Practise makes imperfect: how alternative religion can help wellbeing

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By Ru Burroughs, Third Year, English

The Croft Magazine // Ru Burroughs, co-founder of the newly established University of Bristol Pagan Society, discusses how Paganism can support student wellbeing and help us deal with stresses of all kinds.

Our global economy is based on perfectionism, with capitalism demanding that we should always be in pursuit of something ‘better’ in order to achieve materialistic fulfilment, and therefore to achieve success. This bleeds out into the most unlikely and important areas of our lives, including our mental health.

This is where perfectionism becomes destructive, and it’s something I would argue everyone has experienced. Whether in our jobs, relationships, or academic career, we often hold ourselves to impossibly high standards, to the point where it becomes detrimental to our wellbeing. Whether you overwork, under-sleep, over-socialise, so many of us grind ourselves to the bone in pursuit of what we think is our best or perfect self.

Epigram / Ru Burroughs

But, as we all know, we are all imperfect. We buckle, we break down, we get overwhelmed by the intensity of life. One in four people will experience some form of mental health issue in their lifetime. It is so common, yet we struggle to forgive ourselves for it.

I like to believe Paganism arrived in my life just when I needed it most. I was in the middle of my A-Levels, insecure about my identity and struggling to manage my increasingly severe cycles of anxious and depressed moods. At the time –  and still now to some degree – failure was not an option for me.

Then a new friend entered my life. They were aspiring to do medicine at university and had been a practising Pagan for a few years. On finding out I was a mythology enthusiast, they asked if I had ever considered making an offering to a deity.

Paganism is based on the principle that all things in the natural world are part of a shared network of energy

I said no, politely, mentioning I had grown up in a religion which I no longer had a great relationship with, and I didn’t have any plans to change that.

They understood, but recommended me a few things to read. Two things from my research stuck with me in particular: one, that Pagan pathways are completely unique to each individual, and two, the acknowledgement of the duality of human nature.

In Paganism many branches, including my own, follow nature-based rituals and use herbs for magickal intentions. It is based on the principle that all things in the natural world are part of a shared network of energy. We can see the interconnectedness through our complex ecosystems and the carbon cycle, and we are a part of an unfathomably vast network of life.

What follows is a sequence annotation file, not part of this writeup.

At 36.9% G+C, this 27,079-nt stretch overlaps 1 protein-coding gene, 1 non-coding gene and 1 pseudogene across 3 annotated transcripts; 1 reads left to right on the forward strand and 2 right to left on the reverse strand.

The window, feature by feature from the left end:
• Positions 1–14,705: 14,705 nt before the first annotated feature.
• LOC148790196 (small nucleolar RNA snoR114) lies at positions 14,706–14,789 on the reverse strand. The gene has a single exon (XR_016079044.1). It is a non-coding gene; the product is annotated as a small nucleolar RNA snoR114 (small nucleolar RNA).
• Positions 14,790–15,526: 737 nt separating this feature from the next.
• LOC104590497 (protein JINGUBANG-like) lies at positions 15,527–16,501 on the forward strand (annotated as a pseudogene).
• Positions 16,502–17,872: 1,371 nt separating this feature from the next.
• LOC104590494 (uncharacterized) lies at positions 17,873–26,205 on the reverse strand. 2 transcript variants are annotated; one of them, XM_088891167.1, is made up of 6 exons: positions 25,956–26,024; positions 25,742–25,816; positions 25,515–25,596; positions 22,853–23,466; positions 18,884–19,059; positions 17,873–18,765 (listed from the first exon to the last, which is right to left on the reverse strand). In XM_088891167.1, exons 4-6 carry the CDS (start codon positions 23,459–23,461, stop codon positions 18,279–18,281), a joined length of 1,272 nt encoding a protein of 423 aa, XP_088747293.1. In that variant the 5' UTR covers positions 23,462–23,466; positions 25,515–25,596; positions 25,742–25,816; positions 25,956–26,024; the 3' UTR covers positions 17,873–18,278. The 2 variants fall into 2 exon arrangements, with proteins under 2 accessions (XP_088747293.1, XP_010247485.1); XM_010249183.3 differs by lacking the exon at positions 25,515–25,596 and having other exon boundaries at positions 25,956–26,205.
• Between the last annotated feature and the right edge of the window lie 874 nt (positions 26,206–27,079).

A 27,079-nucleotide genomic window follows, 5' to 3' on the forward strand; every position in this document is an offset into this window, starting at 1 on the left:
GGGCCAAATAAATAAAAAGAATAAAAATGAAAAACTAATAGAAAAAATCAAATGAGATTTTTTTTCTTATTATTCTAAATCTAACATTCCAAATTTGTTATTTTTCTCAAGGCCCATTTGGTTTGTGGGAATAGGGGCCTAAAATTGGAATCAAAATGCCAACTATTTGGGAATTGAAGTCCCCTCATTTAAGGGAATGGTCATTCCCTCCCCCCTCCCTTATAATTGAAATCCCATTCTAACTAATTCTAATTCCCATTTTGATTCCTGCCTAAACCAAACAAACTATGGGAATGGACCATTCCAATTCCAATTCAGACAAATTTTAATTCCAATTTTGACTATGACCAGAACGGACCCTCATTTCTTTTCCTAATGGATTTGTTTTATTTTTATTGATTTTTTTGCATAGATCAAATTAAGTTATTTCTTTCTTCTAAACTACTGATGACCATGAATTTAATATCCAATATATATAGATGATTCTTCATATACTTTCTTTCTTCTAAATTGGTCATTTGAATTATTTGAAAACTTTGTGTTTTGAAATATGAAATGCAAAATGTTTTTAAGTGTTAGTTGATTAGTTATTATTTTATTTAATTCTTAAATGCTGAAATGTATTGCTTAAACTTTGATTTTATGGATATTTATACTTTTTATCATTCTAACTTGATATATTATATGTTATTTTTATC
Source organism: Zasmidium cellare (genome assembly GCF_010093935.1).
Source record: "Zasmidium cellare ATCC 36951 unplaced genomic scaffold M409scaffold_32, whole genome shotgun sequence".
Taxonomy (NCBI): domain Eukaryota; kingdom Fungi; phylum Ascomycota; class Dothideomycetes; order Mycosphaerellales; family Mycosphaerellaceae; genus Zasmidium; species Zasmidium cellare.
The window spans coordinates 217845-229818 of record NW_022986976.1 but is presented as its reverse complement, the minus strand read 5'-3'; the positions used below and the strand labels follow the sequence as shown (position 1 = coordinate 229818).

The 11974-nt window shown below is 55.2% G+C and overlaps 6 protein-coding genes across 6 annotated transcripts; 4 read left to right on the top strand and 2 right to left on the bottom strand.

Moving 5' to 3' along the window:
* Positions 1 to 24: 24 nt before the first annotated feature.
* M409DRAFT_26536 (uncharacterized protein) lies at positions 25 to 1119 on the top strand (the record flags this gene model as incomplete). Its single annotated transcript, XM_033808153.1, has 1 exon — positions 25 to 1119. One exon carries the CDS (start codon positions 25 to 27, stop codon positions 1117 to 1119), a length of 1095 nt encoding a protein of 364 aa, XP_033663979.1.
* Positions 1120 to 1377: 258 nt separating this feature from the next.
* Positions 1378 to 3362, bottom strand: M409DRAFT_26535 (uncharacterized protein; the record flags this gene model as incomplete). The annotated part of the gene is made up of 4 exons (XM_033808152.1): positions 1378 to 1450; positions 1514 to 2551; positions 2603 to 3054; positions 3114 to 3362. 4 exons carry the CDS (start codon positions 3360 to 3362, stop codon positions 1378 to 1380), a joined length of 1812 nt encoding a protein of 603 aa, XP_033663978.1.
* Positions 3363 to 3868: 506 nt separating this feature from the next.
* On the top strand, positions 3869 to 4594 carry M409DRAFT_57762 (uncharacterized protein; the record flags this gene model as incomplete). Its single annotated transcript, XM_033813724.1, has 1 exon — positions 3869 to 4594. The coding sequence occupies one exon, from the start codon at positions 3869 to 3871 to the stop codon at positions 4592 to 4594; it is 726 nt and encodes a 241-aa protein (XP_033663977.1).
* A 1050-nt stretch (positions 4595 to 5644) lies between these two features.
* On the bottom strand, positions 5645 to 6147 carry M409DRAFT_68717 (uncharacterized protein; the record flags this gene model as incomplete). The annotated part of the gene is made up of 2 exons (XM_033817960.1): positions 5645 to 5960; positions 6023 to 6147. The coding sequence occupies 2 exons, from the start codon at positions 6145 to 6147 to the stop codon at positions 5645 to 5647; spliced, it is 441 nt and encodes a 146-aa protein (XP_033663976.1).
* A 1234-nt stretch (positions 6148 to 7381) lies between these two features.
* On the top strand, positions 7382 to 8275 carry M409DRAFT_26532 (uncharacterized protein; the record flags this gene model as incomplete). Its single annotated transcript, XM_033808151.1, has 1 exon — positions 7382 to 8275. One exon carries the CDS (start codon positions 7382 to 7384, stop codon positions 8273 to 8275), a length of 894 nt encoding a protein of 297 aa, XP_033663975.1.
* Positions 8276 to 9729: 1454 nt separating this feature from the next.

Epigram / Rosie Angel-Clark

The best part is that nature is also imperfect. It makes two plants of the same species look distinct from each other, it creates variation, evolution; nature is imperfect, and it functions perfectly fine.

Paganism takes this to a spiritual level, as the wheel of the year honours the abundance of spring and summer as well as celebrating letting go and endings in autumn and winter.

It acknowledges that humans, like nature, are not perfect. We are all different, we make mistakes, we age, and we die. We are part of this cycle of life and death, and there is an undeniable sense of connection we feel to the natural world. You might have been in your city’s park in lockdown, and seen the sun hit the trees in a certain way that made you smile, or maybe you’ve been lucky enough to be walking in the countryside when it’s completely silent.

Mental health becomes not a lifelong, debilitating struggle, but rather a complex system in tune with nature, moving in cycles and waves of both good and bad moments

All our pathways in life are unique, and Paganism acknowledges that. You can make mistakes and experiment with your beliefs. No two Pagans share the exact same set of beliefs: some believe that magick should never be used against other people, where others think that hexes should be used against perpetrators in cases of abuse or assault, for example.

Epigram / Ru Burroughs

Life isn’t perfect, and humans are far from it either. And some days, my beliefs don’t help my mental health. But that’s okay because I know that although it’s hard, it is a unique part of my experience of being human.

To borrow a quote from The Midnight Gospel on death – ‘even if you're afraid
to turn toward it, turn toward it. It won't hurt you. And see what it has to teach you’.

Though the episode focuses on death and grief, this philosophy can be applied to all unpleasant emotions. This attitude could help us to acknowledge mental health issues as just a part of human experience. Mental health then becomes not a lifelong, debilitating struggle, but rather a complex system in tune with nature, moving in cycles and waves of both good and bad moments.

I like to think that Paganism has helped me move towards understanding this. It encourages us to view ourselves as a part of nature, and to celebrate all our unique complexities, variations and imperfections.

Featured image: Epigram / Rosie Angel-Clark


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